On Tuesday, March 12, 2019, news broke of the arrests of 50 people, including SAT exam administrators, coaches at elite schools such as Yale, Stanford, and Georgetown, one college administrator, and 33 parents, for committing the largest college admissions scandal ever prosecuted. Millions of dollars in bribe money transferred hands to guarantee spots for students in sought-after colleges and universities.
What made it big news is that some of the parents are famous, including actors Felicity Huffman and Lori Loughlin. They allegedly paid a college admissions professional named William “Rick” Singer to pursue two routes to guarantee their children admission to top universities. Singer and his associates are charged with changing SAT or ACT answers and scores, and working with athletic departments to admit non-athletic students as athletes.
According to the FBI, the indicted parents paid between $200,000 and $6.5 million for “guaranteed admission.” Singer himself pocketed $25 million. “This is a case where they flaunted their wealth, sparing no expense, to cheat the system and set their children up for success with the best education money could buy — literally,” said Joseph Bonavolonta, the FBI special agent in charge of the case.
What This Could Mean
Let’s just address the elephant in the room. Did one of the indicted parents’ students take a spot for another student who may have deserved it more? In the aftermath of the news, there’s a lot of conjecture on social media about this idea. Is it true? Probably.
But out of the over 14 million college students in the U.S. in 2019, we’re talking about 33. Any student who was “displaced” by the bribery ring probably found a good path elsewhere.
Importantly, no students were charged in “Operation Varsity Blues.” Schools are more than likely frantically trying to discern the paths these students took, and will probably make individual decisions.
What we can project is a harder look at the transparency of college admissions processes, especially surrounding athletes, and more institutions becoming test-optional.
Google the College Board, the owners and operators of the SAT exam. The College Board also runs the AP exam and the CSS Profile. While it is a non-profit company, it is in no way not profitable. Reported revenue in 2017 was over $1 billion dollars.
Combine this information with today’s breaking news, and also with the growing number of colleges and universities who have become “test optional.” Standardized test scores at universities such as George Washington University, Bryn Mawr, Smith College, the University of Chicago, the University of Iowa, and Wake Forest University are optional. Admissions instead relies on the student’s four-year record and grades alone.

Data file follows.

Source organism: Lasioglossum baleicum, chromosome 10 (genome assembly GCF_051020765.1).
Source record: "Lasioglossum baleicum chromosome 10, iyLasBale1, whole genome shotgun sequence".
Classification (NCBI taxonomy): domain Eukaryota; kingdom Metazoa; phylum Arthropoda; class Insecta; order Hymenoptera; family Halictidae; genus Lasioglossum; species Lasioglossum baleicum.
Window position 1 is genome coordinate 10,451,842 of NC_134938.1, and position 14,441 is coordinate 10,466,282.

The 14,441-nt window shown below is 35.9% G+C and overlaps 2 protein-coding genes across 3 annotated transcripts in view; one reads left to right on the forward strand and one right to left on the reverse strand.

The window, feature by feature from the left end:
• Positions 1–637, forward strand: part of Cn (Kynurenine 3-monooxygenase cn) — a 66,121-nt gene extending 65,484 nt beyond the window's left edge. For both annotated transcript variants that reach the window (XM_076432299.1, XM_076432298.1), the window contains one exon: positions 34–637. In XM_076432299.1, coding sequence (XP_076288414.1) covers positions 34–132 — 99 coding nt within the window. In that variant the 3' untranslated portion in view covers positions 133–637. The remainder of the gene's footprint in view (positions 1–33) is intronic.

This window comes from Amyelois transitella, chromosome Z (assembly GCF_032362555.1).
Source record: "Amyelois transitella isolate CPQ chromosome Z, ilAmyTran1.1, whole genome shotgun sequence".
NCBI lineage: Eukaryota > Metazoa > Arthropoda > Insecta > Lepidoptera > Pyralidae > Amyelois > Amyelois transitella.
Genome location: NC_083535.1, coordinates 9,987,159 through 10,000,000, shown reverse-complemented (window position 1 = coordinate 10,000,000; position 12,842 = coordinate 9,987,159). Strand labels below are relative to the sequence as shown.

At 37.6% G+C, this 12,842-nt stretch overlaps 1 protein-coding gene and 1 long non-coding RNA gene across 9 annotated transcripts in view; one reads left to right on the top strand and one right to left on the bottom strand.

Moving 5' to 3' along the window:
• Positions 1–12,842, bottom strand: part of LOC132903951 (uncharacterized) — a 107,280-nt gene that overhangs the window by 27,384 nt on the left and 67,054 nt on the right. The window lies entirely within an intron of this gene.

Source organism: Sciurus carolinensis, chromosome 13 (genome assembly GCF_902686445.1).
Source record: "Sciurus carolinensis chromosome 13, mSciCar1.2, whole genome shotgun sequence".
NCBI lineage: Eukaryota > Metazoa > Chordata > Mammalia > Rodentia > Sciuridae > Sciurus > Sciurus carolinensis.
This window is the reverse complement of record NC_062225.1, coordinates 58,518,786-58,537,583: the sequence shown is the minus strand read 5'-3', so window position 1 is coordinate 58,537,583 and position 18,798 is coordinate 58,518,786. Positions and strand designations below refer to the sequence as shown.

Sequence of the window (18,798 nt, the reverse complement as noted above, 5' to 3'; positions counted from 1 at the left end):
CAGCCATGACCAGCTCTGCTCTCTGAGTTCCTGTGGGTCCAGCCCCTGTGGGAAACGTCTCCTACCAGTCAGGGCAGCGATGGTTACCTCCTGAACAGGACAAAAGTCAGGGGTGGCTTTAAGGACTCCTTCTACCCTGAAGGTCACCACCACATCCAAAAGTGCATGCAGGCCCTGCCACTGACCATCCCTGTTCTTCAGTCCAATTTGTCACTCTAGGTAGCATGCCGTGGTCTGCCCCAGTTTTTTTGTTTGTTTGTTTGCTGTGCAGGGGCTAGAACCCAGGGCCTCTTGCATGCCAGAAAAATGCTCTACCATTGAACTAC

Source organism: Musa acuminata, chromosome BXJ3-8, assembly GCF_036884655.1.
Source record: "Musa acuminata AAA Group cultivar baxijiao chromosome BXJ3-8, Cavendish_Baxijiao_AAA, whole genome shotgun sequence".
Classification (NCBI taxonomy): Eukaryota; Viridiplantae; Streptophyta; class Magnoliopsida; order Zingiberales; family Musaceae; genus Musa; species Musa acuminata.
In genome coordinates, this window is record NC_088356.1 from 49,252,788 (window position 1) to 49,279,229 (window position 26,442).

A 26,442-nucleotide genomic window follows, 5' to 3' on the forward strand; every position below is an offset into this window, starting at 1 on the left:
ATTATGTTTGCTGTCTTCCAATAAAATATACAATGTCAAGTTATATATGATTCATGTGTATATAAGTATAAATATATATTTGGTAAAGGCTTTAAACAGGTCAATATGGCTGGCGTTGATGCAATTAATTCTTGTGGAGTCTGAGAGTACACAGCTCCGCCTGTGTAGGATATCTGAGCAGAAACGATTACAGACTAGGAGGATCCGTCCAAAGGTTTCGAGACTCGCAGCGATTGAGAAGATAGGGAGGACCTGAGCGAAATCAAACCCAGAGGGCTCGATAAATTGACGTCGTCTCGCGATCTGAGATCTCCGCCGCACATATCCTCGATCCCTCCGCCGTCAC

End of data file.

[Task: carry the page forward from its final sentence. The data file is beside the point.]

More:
An April 2018 study using data from 955,774 applicants applying to 28 test-optional colleges and universities found that standardized tests “failed to identify talented applicants who can succeed in higher education.” A test-optional standard created new landscape, far from what they termed “a narrow assessment” of potential.
Athletes and Admissions
A star player with an interest in a specific college or university will always be attractive to an athletic department. Every institution wants a “national championship” in something. National attention creates great PR, which drives more interest overall. A higher profile school is great for everyone. In the U.S., sports are a way of life and Game Day is an exciting, proud tradition. There’s nothing wrong with pursuing the best and the brightest athletes to wear your school’s colors.
But moving forward, athletic departments and their schools will no doubt create new athlete scouting and vetting oversight rules. More oversight into this process, especially at the schools who employed the indicted coaches and administrators, will come about as a result.
The Haves and The Have Nots
Finally, say hi to the other elephant in the room. It’s no secret that the rich and powerful have always won the college admissions game. “Operation Varsity Blues” will not change what has been done for many years. Wealthy individuals will continue to name buildings, make gifts to campaigns, and create scholarships. There will be more endowments and department chairs. And those families will find preferential treatment when their children and grandchildren apply.
Most noteworthy, the difference between that practice and “Operation Varsity Blues” is one creates opportunity for the institution body as a whole. Better facilities, professors, or financial aid paths come about from this money. The wealthy have done great things for public and private institutions, and they will continue to do so, legally.
In contrast, “Operation Varsity Blues” lined the pockets of a few individuals, and 33 students from wealthy families got into college.
What are your best “hacks” for the back-to-school season?
— Felicity Huffman (@FelicityHuffman) August 25, 2016